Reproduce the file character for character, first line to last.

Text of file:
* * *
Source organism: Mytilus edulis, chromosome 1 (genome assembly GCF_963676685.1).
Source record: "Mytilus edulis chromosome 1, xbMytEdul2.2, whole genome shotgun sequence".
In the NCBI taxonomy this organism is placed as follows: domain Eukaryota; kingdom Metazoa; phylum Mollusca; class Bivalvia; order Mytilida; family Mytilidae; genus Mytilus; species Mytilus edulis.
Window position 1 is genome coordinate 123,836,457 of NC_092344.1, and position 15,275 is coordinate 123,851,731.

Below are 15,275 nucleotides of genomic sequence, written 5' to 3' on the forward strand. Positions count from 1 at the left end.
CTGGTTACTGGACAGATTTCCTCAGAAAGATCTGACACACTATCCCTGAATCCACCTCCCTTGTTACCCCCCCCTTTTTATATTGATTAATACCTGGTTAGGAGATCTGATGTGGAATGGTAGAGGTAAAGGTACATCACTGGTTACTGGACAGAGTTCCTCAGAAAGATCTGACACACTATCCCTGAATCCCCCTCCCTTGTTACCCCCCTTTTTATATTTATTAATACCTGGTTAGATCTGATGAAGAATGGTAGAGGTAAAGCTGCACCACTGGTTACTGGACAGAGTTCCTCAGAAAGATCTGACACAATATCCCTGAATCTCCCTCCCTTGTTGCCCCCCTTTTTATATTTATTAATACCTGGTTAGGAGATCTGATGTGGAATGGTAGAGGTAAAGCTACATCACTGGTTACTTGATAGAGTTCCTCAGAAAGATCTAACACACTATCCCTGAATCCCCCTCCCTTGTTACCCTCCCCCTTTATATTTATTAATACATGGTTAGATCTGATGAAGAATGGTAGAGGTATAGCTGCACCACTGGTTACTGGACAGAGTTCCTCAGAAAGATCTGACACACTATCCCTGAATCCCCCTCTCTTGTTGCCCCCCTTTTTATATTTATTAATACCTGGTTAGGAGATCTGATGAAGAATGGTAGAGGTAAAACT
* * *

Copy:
Source organism: Mytilus edulis, chromosome 1 (genome assembly GCF_963676685.1).
Source record: "Mytilus edulis chromosome 1, xbMytEdul2.2, whole genome shotgun sequence".
In the NCBI taxonomy this organism is placed as follows: domain Eukaryota; kingdom Metazoa; phylum Mollusca; class Bivalvia; order Mytilida; family Mytilidae; genus Mytilus; species Mytilus edulis.
Window position 1 is genome coordinate 123,836,457 of NC_092344.1, and position 15,275 is coordinate 123,851,731.

Below are 15,275 nucleotides of genomic sequence, written 5' to 3' on the forward strand. Positions count from 1 at the left end.
CTGGTTACTGGACAGATTTCCTCAGAAAGATCTGACACACTATCCCTGAATCCACCTCCCTTGTTACCCCCCCCTTTTTATATTGATTAATACCTGGTTAGGAGATCTGATGTGGAATGGTAGAGGTAAAGGTACATCACTGGTTACTGGACAGAGTTCCTCAGAAAGATCTGACACACTATCCCTGAATCCCCCTCCCTTGTTACCCCCCTTTTTATATTTATTAATACCTGGTTAGATCTGATGAAGAATGGTAGAGGTAAAGCTGCACCACTGGTTACTGGACAGAGTTCCTCAGAAAGATCTGACACAATATCCCTGAATCTCCCTCCCTTGTTGCCCCCCTTTTTATATTTATTAATACCTGGTTAGGAGATCTGATGTGGAATGGTAGAGGTAAAGCTACATCACTGGTTACTTGATAGAGTTCCTCAGAAAGATCTAACACACTATCCCTGAATCCCCCTCCCTTGTTACCCTCCCCCTTTATATTTATTAATACATGGTTAGATCTGATGAAGAATGGTAGAGGTATAGCTGCACCACTGGTTACTGGACAGAGTTCCTCAGAAAGATCTGACACACTATCCCTGAATCCCCCTCTCTTGTTGCCCCCCTTTTTATATTTATTAATACCTGGTTAGGAGATCTGATGAAGAATGGTAGAGGTAAAACT